B.C.’s top court has rejected a Vancouver tech firm’s appeal of an order to repay more than $2 million it borrowed to build a cryptocurrency mining operation in Manitoba.
Skychain Technologies Inc. (TSXV: SCT.V) provides “power and energy solutions for large scale mining farms to help optimize mining power consumption,” according to its website.
It had plans to build a cryptocurrency mining farm in Birtle, Manitoba.
Shanghai-based online gaming firm The9 Ltd. (NASDAQ: NCTY) advanced $4 million in support for the company to do so, including $2 million in equity for Skychain shares and $2 million in convertible debentures – debt that can be converted into Skychain stock after a certain period.
But after Skychain failed to get the necessary approvals to build the mining farm in Manitoba, The9 sued the company to recuperate the debt – a lawsuit that landed on The9’s side in a B.C. Supreme Court decision in September last year.
Skychain had sought to change its location to Malita, Manitoba, if it could obtain further financing, after failing to build in Birtle.
CEO Donald Gordon swore in an affidavit that the company had spent more than the $4 million it received in financing on building and energizing the facility.
The B.C. Supreme Court decision found Skychain didn’t raise a “genuine issue of fact” requiring a full trial rather than a summary decision, ordering the company to repay the debt in full.
“The indisputable fact of the matter is that Skychain has decided not to pursue development of the cryptocurrency hosting facility contemplated in the agreements, being a facility located in Birtle, Manitoba. Skychain has not delivered that facility. It will never deliver that facility. The loan has failed of its purpose,” wrote Justice Geoffrey Gomery.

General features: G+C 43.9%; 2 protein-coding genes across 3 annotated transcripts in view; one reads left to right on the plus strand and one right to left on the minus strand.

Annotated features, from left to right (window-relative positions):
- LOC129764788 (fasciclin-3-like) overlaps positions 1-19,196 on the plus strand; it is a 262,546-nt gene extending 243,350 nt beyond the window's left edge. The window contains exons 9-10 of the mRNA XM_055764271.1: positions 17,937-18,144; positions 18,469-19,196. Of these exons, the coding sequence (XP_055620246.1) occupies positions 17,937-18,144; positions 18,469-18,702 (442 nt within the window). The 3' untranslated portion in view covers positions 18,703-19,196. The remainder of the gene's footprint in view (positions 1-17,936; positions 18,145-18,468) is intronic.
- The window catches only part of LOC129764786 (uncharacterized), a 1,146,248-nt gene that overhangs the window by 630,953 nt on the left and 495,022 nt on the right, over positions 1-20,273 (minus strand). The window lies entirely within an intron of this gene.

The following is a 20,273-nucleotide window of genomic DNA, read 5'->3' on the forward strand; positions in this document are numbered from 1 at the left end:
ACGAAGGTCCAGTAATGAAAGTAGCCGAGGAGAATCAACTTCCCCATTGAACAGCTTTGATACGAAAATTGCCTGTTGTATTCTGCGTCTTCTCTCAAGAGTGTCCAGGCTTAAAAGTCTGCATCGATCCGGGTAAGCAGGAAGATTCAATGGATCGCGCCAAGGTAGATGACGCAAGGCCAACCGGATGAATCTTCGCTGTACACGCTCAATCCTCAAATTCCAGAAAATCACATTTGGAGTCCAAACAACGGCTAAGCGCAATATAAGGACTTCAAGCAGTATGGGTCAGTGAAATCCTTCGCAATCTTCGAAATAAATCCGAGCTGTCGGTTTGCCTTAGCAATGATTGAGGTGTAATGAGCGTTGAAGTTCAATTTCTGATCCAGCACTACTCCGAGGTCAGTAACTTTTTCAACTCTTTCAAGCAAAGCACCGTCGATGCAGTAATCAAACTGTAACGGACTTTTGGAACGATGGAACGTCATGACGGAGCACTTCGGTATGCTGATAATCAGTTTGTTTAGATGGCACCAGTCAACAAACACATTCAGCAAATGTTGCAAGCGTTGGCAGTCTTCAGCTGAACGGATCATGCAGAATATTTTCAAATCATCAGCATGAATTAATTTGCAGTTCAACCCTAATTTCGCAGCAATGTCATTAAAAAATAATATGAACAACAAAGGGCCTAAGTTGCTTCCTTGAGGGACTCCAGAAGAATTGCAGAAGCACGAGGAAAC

Skychain appealed the decision, saying Gomery placed too much of his judgment on an assumption that the facility would need to be built in Birtle.
But The9 said its argument was never about location but about time – and Justice David Frankel noted in the appeal that the location wasn’t particularly important in his decision either, since the issue was primarily about The9’s ability to accelerate the loan’s repayment.
Skychain, however, argued The9 was only entitled to liquidated damages.
As part of the financing and general security agreements, Skychain was required to obtain the required permits and approvals to build a facility by June 30, 2021 and to complete the facility by Dec. 7 of that year.
If they failed to get the approvals, The9 was allowed under the financing agreement to demand liquidated damages of 0.1 per cent of the financing amount per day, up to five per cent, until the facility was completed or the agreement was terminated. But the agreement expressly didn’t preclude The9 from seeking further damages, including repayment of the debt, according to Frankel.
The9 was also allowed to seek accelerated repayment of the debt under the general security agreement if Skychain was in default of a provision of the financing agreement and remained in default for 10 days after The9 gave written notice to Skychain.
Frankel dismissed Skychain’s lawsuit with unanimous assent from the remaining two judges on the Appeal Court panel.